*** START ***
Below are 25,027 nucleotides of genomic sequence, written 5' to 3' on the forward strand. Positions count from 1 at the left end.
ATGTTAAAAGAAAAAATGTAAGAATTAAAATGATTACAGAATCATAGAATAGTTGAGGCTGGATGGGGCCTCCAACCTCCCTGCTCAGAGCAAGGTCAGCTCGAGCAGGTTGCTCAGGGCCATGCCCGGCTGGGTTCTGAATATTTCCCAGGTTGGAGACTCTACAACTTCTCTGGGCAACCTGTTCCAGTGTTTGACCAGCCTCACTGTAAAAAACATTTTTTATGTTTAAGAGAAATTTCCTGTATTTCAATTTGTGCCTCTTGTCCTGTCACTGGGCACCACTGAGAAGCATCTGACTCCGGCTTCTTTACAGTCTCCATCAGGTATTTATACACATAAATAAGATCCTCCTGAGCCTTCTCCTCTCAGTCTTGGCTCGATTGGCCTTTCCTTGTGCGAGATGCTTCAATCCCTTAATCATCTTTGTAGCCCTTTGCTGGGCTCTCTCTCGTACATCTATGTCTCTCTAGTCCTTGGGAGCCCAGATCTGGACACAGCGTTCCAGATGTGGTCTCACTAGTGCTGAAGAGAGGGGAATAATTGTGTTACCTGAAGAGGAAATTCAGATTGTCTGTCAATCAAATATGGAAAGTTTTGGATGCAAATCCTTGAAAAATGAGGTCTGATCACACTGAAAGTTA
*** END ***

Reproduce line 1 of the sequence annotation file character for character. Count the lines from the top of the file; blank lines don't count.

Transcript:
Below are 25,027 nucleotides of genomic sequence, written 5' to 3' on the forward strand. Positions count from 1 at the left end.